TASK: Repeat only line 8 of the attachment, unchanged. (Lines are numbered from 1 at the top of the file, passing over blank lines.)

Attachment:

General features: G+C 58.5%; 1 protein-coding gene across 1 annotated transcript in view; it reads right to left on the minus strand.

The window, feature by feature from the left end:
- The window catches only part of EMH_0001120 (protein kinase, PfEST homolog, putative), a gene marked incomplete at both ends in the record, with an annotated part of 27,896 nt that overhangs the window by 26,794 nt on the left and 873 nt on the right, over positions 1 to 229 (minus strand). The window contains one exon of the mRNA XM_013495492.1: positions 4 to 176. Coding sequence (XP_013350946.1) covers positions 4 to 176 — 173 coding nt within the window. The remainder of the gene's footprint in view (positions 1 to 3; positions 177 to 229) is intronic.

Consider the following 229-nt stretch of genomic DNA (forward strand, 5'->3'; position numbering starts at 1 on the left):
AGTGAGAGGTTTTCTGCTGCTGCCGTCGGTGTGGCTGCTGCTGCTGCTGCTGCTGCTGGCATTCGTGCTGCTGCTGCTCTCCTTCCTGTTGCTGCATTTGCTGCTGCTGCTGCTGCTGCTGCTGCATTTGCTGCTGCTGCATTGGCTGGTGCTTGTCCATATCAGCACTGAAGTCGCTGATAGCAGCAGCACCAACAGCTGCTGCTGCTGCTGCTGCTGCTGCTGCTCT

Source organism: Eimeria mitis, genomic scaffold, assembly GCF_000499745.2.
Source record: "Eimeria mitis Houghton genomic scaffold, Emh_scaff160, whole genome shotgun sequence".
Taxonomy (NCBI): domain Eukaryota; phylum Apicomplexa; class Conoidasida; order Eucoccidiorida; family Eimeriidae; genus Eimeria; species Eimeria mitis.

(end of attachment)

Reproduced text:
Taxonomy (NCBI): domain Eukaryota; phylum Apicomplexa; class Conoidasida; order Eucoccidiorida; family Eimeriidae; genus Eimeria; species Eimeria mitis.